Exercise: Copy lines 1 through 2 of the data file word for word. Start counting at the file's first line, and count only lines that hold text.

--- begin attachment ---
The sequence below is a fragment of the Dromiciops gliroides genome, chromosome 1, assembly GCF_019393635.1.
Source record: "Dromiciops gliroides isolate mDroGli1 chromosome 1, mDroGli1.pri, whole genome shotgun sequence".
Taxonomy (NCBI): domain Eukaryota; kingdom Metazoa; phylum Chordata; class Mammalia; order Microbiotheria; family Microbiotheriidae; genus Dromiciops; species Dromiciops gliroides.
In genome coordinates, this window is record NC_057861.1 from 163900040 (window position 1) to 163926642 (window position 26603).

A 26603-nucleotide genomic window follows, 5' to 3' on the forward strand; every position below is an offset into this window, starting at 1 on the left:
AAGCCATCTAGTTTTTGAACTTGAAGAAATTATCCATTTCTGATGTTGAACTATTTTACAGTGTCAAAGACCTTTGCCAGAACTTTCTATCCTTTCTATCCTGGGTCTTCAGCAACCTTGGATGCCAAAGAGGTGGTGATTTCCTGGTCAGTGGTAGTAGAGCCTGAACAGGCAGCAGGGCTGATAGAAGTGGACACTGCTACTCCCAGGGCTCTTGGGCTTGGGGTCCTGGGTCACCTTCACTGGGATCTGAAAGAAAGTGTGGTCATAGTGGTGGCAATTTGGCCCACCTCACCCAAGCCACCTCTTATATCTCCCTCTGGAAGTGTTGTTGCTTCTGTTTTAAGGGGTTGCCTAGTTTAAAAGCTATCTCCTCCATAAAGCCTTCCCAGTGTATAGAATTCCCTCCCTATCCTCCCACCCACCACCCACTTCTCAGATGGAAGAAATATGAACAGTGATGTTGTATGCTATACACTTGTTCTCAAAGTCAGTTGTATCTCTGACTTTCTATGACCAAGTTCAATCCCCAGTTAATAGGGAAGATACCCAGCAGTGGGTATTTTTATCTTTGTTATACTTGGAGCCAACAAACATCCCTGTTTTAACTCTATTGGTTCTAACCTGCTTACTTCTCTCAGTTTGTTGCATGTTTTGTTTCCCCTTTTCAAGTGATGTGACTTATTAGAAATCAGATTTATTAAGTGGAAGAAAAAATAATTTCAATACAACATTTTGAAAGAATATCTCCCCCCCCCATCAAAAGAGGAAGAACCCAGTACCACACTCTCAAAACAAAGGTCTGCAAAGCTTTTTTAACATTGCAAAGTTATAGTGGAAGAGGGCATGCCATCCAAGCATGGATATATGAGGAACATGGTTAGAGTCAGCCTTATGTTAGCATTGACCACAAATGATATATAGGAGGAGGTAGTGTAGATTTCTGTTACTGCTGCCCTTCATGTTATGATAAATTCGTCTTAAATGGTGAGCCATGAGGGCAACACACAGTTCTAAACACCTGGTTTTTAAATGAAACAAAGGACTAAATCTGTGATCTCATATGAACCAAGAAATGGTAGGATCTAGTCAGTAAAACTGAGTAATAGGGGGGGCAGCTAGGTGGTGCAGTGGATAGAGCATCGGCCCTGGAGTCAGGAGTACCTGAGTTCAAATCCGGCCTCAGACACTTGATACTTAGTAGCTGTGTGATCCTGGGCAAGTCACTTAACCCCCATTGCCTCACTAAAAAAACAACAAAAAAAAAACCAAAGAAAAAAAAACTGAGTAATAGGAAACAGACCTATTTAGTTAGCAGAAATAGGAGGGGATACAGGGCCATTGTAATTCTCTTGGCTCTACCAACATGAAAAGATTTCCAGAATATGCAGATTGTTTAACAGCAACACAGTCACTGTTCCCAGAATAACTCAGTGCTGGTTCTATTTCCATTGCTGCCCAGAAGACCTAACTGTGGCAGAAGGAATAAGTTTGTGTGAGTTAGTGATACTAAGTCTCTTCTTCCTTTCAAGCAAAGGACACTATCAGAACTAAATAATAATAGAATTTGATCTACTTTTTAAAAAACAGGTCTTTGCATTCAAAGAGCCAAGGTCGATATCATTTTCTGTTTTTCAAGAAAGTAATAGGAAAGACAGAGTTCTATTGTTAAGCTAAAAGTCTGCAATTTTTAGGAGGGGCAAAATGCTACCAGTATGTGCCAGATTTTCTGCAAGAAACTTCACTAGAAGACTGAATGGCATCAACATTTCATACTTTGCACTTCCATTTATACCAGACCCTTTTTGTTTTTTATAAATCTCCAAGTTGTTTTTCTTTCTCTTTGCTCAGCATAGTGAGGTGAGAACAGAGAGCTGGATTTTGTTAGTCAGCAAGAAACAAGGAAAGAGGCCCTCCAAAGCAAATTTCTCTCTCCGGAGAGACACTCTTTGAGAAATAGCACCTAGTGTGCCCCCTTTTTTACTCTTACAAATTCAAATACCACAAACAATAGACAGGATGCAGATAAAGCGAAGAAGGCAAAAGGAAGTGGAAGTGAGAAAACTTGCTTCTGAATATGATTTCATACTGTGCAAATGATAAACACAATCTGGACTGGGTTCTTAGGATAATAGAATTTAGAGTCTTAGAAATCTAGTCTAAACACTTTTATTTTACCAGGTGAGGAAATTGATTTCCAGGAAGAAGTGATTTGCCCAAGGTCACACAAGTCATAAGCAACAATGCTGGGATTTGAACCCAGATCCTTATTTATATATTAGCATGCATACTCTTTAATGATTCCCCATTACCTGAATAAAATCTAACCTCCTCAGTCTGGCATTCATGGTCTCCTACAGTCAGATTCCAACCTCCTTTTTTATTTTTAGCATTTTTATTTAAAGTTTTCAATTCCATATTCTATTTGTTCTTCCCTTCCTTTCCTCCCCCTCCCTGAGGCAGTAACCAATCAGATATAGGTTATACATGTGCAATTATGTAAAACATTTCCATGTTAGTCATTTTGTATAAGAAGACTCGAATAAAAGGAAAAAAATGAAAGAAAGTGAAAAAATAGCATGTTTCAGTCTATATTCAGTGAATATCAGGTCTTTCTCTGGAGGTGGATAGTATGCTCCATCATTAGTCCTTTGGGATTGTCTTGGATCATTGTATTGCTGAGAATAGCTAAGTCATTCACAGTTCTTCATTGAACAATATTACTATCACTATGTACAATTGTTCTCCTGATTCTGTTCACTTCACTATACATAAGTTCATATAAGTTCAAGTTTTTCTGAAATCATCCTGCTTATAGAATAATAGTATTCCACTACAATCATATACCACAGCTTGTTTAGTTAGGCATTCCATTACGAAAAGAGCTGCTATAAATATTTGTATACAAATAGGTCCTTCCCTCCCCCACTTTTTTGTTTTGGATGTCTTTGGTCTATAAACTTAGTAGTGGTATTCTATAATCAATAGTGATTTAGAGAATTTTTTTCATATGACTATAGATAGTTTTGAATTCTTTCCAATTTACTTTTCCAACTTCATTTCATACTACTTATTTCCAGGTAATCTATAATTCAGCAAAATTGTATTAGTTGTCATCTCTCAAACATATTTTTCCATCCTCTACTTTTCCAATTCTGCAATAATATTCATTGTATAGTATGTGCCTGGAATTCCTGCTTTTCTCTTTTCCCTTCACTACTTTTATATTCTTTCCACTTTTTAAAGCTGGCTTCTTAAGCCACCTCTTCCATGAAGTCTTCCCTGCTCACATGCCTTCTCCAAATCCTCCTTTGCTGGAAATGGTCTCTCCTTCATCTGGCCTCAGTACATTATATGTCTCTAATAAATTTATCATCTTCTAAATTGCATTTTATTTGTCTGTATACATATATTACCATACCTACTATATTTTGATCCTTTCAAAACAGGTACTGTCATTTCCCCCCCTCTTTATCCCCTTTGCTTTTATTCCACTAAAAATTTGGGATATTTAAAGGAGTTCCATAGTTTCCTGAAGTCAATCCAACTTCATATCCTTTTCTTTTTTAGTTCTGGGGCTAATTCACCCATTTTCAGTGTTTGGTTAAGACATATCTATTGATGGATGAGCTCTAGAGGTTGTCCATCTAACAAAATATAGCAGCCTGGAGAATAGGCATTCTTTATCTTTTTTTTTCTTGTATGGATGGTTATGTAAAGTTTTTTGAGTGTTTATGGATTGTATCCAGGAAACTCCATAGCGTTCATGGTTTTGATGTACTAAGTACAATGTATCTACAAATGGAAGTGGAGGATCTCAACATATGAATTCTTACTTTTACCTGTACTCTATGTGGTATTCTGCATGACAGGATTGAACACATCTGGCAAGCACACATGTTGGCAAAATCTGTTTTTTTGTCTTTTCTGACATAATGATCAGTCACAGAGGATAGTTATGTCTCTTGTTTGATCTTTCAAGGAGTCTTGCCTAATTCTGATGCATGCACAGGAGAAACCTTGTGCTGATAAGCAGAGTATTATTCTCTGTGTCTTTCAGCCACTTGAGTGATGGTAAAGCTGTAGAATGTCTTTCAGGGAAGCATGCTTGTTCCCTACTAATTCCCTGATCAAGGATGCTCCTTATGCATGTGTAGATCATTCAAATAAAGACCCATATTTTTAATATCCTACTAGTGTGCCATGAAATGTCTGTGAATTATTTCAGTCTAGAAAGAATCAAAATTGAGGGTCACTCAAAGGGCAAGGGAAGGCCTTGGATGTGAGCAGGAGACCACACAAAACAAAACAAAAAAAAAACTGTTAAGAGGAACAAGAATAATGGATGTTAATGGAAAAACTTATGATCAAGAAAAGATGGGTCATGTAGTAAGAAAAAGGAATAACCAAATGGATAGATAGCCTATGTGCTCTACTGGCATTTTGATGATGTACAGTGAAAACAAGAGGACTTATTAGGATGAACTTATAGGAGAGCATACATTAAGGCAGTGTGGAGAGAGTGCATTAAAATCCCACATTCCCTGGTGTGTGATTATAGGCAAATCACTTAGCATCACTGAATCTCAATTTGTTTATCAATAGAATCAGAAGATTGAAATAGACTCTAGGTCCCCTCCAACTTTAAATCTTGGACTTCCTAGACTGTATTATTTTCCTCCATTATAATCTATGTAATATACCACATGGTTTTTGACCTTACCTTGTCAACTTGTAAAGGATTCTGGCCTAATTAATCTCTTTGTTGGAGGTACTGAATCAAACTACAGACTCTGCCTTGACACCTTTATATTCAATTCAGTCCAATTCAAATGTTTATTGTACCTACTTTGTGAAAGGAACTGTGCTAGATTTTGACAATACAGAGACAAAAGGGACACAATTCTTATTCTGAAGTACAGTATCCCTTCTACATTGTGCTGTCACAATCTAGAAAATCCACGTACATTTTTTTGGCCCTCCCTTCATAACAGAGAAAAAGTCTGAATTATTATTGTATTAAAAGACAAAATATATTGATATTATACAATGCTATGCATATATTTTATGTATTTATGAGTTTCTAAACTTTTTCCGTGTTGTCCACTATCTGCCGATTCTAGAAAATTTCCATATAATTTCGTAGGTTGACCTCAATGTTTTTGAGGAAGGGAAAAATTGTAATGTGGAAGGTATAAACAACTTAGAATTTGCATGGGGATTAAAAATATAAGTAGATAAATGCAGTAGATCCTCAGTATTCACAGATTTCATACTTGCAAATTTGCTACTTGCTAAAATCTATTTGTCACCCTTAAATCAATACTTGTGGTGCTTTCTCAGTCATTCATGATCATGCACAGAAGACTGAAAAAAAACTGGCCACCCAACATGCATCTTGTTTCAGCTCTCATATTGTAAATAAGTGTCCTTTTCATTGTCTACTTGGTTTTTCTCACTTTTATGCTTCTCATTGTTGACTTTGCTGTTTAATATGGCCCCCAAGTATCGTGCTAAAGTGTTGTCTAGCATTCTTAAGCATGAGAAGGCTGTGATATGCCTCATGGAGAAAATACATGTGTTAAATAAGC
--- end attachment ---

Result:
The sequence below is a fragment of the Dromiciops gliroides genome, chromosome 1, assembly GCF_019393635.1.
Source record: "Dromiciops gliroides isolate mDroGli1 chromosome 1, mDroGli1.pri, whole genome shotgun sequence".